Ocean waves are one of the biggest unlimited renewable energy sources in the world and have the potential to generate 20-30% of global energy needs. Even though wave energy is unaffected by season or time of day, the industry is underfunded and therefore underdeveloped compared to renewables such as wind and solar.
Due to a lack of funding and unique working environments, the standardization of wave energy technology has been a challenge, and there is no agreed-upon structure for wave energy converters.
While there is no universally standardized model for wave energy converters, the industry has narrowed down its focus to a few specific types of technology. Among the prospering models is CalWave’s submersible floatation device.
CalWave is a clean tech startup based out of California with a mission to unlock the power of the ocean. The renewable energy they produce helps establish a dependable source of sustainable power, to fuel the ongoing battle against climate change.
Question & Answer with the CTO
A behind the scenes view of CalWave’s technology and industry perspectives from an abridged interview with Thomas Boerner, the Chief Technology Officer at CalWave, and Ami Sao, MathWorks Startup Program intern.
Q1: Thomas, how does the buoy you’ve developed at CalWave take complex wave motion and turn it into usable sustainable energy?
A1: CalWave’s technology consists of a specially designed buoy that is moored to the sea floor and operates just under the surface of the ocean. When ocean waves actuate the buoy, mechanical drivetrain systems extract energy from that motion, which is then converted into electricity. This energy is further conditioned via storage technologies and sent back to shore using subsea cables.
The big challenge comes with the unpredictability of ocean waves. You can’t optimize your design for a single type of wave, there is a spectrum of different wave conditions you must account for, which is particularly important in the context of device survivability and infrequent storms.
Q2: You mentioned survivability. How does CalWave’s design counter corrosion and sea storms that could potentially destroy the technology?
A2: Designing these buoys is challenging. Fortunately, we can utilize solutions stemming from decades of technology development in the general offshore and ship industries. There are many pre-existing commercial solutions to combat corrosion and biofouling.
Countering storms is where really smart device design and control strategies comes into play. Our system operates completely submerged under the water’s surface. The device can autonomously change its behavior, for example by changing the submergence depth, based on the state of the sea. This allows us to reduce the wave loads on the buoy during storms but also to increase the unit’s efficiency throughout regular operation. The effect is very similar to the one of pitch and yaw control approaches in wind turbines.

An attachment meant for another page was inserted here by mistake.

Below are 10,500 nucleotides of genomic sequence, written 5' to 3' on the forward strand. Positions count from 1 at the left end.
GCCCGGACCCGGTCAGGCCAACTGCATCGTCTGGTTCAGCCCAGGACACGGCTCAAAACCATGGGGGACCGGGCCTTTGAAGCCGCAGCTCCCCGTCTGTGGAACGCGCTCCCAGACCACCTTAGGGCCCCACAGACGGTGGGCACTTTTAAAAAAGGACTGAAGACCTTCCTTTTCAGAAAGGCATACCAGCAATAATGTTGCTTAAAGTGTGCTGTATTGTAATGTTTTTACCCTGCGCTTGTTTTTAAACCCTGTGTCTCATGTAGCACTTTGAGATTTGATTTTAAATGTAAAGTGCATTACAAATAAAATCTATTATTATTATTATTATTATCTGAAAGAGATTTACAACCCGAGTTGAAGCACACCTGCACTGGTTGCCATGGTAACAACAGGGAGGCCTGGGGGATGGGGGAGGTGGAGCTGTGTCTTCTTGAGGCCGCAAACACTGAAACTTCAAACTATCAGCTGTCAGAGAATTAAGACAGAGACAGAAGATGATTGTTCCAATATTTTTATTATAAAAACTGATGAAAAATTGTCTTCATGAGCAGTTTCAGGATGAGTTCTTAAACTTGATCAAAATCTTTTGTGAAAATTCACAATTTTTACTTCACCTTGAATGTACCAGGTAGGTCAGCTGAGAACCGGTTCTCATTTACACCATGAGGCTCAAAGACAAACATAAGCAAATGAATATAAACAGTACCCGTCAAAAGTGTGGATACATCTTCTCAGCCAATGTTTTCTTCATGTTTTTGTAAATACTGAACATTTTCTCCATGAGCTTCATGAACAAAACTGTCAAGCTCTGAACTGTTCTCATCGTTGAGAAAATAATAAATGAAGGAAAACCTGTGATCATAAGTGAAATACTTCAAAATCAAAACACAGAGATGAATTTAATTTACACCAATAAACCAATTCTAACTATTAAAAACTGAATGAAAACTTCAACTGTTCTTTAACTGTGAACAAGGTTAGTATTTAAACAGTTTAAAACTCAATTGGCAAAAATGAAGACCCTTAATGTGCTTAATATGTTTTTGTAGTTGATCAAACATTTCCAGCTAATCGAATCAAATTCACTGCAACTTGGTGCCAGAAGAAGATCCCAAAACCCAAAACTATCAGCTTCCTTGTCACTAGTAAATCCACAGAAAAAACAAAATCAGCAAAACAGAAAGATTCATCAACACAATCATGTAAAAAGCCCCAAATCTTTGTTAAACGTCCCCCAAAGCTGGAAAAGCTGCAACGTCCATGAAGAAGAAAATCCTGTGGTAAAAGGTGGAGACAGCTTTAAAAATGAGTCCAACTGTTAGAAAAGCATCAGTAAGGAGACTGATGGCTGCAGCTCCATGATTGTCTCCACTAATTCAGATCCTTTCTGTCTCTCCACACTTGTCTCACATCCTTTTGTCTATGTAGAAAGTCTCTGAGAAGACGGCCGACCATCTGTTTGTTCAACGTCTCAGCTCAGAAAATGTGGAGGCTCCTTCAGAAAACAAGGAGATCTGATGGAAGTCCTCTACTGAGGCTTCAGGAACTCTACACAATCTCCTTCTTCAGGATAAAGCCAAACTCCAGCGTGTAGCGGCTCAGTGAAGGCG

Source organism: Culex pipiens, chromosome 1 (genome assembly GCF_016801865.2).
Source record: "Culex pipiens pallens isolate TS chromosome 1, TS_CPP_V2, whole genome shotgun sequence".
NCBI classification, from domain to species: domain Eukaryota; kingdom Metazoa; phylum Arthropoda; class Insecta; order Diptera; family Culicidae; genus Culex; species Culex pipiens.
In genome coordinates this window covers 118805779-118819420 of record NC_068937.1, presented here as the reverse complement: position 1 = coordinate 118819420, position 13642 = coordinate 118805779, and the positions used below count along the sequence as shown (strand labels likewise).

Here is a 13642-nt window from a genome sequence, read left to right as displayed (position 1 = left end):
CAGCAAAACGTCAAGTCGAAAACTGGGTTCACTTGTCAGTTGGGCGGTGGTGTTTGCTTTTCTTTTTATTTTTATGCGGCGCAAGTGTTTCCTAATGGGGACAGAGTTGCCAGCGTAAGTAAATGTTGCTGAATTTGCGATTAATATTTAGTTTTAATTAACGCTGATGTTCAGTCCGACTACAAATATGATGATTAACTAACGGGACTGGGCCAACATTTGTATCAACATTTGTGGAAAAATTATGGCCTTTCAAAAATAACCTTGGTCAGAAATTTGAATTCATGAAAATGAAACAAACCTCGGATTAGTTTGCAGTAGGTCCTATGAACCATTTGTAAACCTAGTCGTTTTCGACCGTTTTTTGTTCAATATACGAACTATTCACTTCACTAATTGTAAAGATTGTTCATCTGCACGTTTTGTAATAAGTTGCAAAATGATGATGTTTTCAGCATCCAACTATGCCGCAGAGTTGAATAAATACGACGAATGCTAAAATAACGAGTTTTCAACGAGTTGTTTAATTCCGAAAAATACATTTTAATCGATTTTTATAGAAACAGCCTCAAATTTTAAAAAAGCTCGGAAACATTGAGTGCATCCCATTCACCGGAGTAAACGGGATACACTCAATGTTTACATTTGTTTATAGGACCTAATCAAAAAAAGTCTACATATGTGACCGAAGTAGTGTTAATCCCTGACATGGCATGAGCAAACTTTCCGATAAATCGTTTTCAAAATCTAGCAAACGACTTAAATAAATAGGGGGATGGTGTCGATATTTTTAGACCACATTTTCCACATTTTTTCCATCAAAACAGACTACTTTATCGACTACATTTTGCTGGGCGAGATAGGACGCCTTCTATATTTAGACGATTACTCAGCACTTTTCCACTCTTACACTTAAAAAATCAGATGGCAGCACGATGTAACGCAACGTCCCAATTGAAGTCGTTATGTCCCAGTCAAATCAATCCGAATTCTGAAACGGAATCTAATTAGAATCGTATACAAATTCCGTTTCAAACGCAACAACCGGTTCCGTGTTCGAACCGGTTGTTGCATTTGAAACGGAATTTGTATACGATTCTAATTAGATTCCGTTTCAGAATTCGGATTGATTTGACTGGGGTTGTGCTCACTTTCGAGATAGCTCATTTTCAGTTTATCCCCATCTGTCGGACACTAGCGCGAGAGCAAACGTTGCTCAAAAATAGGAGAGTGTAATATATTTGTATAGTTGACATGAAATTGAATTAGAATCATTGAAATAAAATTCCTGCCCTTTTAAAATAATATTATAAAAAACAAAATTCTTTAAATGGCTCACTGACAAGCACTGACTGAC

Q3: Using MathWorks tools has been an important part of your process. In what way have MathWorks tools been integral to development at CalWave?
A3: Simulations and model-based design are essential to the work we do at CalWave, particularly the Simulink modeling suite and the many adjunct toolboxes that come along with it. You can’t prototype and iterate with wave energy converters at the scale we’re building them; it’s just not cost and time effective. The fidelity of models and the sophistication in our control approaches must be very high before you commit to building a system that performs in an environment like the ocean. MathWorks tools allow us to continuously improve our engineering and design processes and allow us to rapidly evaluate and integrate new tools and methods such as reinforcement learning control approaches.
Future of Renewable Wave Energy
Historically, funding for wave energy converters has been lower than renewables like wind and solar; however, the US has seen a surge in support and is rapidly catching up to the European industry.
The US Department of Energy has made a strong contribution to these efforts by supporting innovation-based opportunities such as the Wave Energy Prize, a competition that enabled startups to fund their ideas into reality.
Opportunities like these are vital for growth in the industry. In fact, the MathWorks partnership with the DOE Wave Energy Prize enabled CalWave’s entrance into the Startup Accelerator Program. This granted CalWave access to free MathWorks software and engineering support that helped propel their development process in their early days.
Coming full circle, the US Department of Energy is building a dedicated wave energy test site off the coast of Oregon called PacWave, where CalWave is set to expand its work in the coming year. This investment in research will accelerate the development and scaling of wave energy converters, just cracking the surface of potential for renewable wave energy.
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